Lucid dreaming has been known for centuries, but has until recently remained a rare and little-understood phe-noinenon. My own scientific and personal explorations, together with the findings of other dream researchers around the world, have just begun to shed light on this unusual state of consciousness. Recently, this new re-
search field has captured the attention of the population outside the world of scientific dream research because studies have shown that given proper training, people can learn to have lucid dreams.
But why are people interested in learning to be con­scious in their dreams? According to my own experience, and the testimony of thousands of other lucid dreamers, lucid dreams can be extraordinarily vivid, intense, plea­surable, and exhilarating. People frequently consider their lucid dreams as among the most wonderful experiences of their lives.
If this were all there were to it, lucid dreams would be delightful, but ultimately trivial entertainment. However, as many have already discovered, you can use lucid dreaming to improve the quality of your waking life. Thousands of people have written to me at Stanford tell­ing how they are using the knowledge and experience they have acquired in lucid dreams to help them get more out of living.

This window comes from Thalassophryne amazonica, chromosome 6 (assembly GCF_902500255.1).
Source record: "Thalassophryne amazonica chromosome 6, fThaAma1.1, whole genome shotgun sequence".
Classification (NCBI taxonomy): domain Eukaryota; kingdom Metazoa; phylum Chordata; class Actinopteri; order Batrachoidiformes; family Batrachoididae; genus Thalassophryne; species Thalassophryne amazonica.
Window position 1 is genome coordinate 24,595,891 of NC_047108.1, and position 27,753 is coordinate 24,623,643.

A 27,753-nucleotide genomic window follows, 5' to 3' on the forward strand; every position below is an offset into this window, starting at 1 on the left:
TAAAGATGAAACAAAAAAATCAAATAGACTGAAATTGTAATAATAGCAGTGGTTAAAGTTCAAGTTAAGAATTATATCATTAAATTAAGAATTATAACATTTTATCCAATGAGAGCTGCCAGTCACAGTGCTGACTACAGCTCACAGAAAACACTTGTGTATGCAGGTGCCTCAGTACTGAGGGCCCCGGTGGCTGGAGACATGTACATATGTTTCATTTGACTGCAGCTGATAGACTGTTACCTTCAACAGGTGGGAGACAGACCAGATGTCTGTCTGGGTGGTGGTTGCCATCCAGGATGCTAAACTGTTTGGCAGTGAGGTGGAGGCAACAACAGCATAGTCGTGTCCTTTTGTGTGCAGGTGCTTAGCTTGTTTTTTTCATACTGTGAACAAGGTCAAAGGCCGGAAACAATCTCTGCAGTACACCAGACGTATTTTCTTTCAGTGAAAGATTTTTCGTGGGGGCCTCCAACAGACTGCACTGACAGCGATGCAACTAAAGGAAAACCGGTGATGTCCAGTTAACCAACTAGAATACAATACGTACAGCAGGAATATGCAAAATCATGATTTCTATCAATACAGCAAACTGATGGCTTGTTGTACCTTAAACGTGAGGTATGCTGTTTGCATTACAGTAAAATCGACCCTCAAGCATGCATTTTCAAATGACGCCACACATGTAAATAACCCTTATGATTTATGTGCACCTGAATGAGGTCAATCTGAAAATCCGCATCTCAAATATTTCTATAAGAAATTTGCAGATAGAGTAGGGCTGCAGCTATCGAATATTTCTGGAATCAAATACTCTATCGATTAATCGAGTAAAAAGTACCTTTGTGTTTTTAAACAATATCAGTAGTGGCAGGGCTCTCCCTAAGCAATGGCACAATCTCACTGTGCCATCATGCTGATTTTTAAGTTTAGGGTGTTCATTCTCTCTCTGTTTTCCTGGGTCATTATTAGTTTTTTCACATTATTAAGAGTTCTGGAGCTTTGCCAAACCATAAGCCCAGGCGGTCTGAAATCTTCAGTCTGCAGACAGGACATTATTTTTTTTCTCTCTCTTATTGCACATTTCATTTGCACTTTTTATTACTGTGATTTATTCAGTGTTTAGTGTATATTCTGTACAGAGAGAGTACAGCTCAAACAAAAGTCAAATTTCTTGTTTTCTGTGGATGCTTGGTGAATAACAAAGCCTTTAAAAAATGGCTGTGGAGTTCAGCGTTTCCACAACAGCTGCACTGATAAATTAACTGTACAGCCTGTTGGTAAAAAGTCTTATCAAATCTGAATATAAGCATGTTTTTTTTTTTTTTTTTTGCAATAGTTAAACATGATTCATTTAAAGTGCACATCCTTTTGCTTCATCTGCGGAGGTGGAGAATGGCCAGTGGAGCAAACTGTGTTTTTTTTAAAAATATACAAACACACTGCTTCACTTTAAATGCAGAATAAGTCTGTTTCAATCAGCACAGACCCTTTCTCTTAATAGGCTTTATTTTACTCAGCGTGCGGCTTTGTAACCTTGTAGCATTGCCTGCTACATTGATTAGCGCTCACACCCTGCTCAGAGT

Although the outlines of a practical art and science of lucid dreaming are just beginning to emerge and the sys­tematic use of lucid dreaming as a tool for psychological self-exploration is still in its infancy, most people can safely use the available knowledge about lucid dreaming to conduct their own explorations. Probably the only people who should not experiment with lucid dreaming are those who are unable to distinguish between waking reality and constructions of their imagination. Learning lucid dreaming will not cause you to lose touch with the difference between waking and dreaming. On the con­trary, lucid dreaming is for becoming more aware.
Why This New Book?
In Lucid Dreaming, I collected the available knowledge on the subject from both ancient and modern sources.
Since that book’s publication, some ten thousand people have written to me describing their experiences and dis­coveries, and requesting more practical information about lucid dreaming. In response to those requests, I decided to collaborate on a new book with Howard Rheingold. Howard has written extensively on topics such as creativ­ity, consciousness, and dreamwork.